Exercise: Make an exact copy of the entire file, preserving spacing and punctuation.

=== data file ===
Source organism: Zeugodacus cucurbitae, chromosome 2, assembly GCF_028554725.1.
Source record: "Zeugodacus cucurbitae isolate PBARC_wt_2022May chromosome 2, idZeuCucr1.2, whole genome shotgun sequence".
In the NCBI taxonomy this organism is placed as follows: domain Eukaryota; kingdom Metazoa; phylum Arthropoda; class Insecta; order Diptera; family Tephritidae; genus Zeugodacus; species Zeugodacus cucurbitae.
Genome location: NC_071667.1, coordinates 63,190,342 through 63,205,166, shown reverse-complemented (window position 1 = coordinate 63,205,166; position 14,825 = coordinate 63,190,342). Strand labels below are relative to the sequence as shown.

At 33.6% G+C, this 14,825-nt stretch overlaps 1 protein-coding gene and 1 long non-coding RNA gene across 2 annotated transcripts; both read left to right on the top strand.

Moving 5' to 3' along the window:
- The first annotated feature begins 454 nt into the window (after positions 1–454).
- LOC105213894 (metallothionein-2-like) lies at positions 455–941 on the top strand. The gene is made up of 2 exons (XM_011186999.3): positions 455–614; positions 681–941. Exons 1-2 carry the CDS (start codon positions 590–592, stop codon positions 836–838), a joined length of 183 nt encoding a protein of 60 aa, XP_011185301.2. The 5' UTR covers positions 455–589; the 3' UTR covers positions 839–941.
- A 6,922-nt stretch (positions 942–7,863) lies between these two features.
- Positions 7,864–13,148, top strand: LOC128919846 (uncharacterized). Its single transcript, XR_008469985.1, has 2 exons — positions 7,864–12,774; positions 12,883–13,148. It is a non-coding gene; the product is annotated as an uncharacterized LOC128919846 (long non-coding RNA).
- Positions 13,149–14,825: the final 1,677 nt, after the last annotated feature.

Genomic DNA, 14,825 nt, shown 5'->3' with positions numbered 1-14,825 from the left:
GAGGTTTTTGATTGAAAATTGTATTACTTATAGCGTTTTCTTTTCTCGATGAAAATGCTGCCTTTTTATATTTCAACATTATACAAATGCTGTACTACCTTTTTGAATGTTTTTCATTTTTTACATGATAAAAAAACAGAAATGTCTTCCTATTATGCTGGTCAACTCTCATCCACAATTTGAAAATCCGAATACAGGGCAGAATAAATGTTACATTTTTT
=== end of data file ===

Source organism: Zeugodacus cucurbitae, chromosome 2, assembly GCF_028554725.1.
Source record: "Zeugodacus cucurbitae isolate PBARC_wt_2022May chromosome 2, idZeuCucr1.2, whole genome shotgun sequence".
In the NCBI taxonomy this organism is placed as follows: domain Eukaryota; kingdom Metazoa; phylum Arthropoda; class Insecta; order Diptera; family Tephritidae; genus Zeugodacus; species Zeugodacus cucurbitae.
Genome location: NC_071667.1, coordinates 63,190,342 through 63,205,166, shown reverse-complemented (window position 1 = coordinate 63,205,166; position 14,825 = coordinate 63,190,342). Strand labels below are relative to the sequence as shown.

At 33.6% G+C, this 14,825-nt stretch overlaps 1 protein-coding gene and 1 long non-coding RNA gene across 2 annotated transcripts; both read left to right on the top strand.

Moving 5' to 3' along the window:
- The first annotated feature begins 454 nt into the window (after positions 1–454).
- LOC105213894 (metallothionein-2-like) lies at positions 455–941 on the top strand. The gene is made up of 2 exons (XM_011186999.3): positions 455–614; positions 681–941. Exons 1-2 carry the CDS (start codon positions 590–592, stop codon positions 836–838), a joined length of 183 nt encoding a protein of 60 aa, XP_011185301.2. The 5' UTR covers positions 455–589; the 3' UTR covers positions 839–941.
- A 6,922-nt stretch (positions 942–7,863) lies between these two features.
- Positions 7,864–13,148, top strand: LOC128919846 (uncharacterized). Its single transcript, XR_008469985.1, has 2 exons — positions 7,864–12,774; positions 12,883–13,148. It is a non-coding gene; the product is annotated as an uncharacterized LOC128919846 (long non-coding RNA).
- Positions 13,149–14,825: the final 1,677 nt, after the last annotated feature.

Genomic DNA, 14,825 nt, shown 5'->3' with positions numbered 1-14,825 from the left:
GAGGTTTTTGATTGAAAATTGTATTACTTATAGCGTTTTCTTTTCTCGATGAAAATGCTGCCTTTTTATATTTCAACATTATACAAATGCTGTACTACCTTTTTGAATGTTTTTCATTTTTTACATGATAAAAAAACAGAAATGTCTTCCTATTATGCTGGTCAACTCTCATCCACAATTTGAAAATCCGAATACAGGGCAGAATAAATGTTACATTTTTT